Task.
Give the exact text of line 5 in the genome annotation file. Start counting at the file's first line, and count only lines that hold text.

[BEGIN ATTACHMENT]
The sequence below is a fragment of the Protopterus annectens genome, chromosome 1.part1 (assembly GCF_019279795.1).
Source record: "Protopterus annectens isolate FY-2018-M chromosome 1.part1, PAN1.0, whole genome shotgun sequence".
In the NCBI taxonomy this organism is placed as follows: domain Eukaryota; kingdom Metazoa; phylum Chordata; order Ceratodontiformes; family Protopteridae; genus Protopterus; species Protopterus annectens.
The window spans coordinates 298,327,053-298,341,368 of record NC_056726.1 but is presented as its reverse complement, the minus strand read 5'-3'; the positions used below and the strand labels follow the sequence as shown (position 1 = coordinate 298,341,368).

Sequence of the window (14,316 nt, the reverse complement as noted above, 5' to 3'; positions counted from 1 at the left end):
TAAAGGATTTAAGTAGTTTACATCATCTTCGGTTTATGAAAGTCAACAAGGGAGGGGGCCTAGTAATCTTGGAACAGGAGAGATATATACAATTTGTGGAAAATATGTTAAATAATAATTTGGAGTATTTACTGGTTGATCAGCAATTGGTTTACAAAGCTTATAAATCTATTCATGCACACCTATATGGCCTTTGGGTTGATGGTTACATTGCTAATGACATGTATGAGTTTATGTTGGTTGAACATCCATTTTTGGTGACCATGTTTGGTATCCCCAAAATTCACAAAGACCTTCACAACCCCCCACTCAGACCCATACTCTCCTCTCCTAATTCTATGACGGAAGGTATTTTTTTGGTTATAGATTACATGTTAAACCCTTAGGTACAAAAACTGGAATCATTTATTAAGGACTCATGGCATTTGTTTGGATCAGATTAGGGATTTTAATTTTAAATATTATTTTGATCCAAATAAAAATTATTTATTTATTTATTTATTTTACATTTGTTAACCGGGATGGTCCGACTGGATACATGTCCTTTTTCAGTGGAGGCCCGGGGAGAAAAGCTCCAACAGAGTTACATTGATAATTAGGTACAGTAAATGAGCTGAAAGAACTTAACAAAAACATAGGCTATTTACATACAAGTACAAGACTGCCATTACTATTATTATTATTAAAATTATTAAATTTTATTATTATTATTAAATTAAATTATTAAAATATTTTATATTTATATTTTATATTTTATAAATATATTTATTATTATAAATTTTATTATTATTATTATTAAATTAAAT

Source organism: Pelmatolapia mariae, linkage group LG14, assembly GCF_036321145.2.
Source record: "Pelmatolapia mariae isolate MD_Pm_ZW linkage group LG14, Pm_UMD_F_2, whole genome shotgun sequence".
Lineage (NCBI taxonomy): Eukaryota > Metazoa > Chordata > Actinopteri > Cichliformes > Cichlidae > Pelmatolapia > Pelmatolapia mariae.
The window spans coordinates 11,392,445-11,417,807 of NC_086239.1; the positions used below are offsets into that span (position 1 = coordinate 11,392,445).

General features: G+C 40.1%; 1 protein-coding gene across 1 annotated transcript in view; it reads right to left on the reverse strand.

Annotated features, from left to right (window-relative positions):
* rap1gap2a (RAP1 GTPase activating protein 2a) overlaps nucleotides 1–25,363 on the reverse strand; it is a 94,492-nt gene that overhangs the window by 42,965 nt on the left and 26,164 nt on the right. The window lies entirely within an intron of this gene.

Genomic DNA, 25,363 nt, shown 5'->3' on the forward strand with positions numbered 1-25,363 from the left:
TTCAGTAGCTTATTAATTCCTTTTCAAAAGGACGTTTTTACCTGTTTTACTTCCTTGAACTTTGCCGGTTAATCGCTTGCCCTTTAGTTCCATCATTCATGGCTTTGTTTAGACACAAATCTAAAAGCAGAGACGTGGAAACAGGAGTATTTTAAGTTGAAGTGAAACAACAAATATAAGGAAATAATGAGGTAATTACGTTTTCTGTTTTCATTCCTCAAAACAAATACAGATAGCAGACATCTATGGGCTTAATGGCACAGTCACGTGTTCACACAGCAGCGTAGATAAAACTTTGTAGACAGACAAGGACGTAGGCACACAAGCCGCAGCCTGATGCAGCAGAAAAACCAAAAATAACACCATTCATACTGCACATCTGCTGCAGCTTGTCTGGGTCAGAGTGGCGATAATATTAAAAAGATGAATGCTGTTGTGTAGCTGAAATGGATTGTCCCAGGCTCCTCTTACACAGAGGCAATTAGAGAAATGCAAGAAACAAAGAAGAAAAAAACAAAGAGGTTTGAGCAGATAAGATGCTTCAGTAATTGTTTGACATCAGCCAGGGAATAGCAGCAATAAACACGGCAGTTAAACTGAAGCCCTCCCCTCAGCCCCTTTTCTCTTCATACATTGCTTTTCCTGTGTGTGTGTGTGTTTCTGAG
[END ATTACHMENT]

Sequence of the window (14,316 nt, the reverse complement as noted above, 5' to 3'; positions counted from 1 at the left end):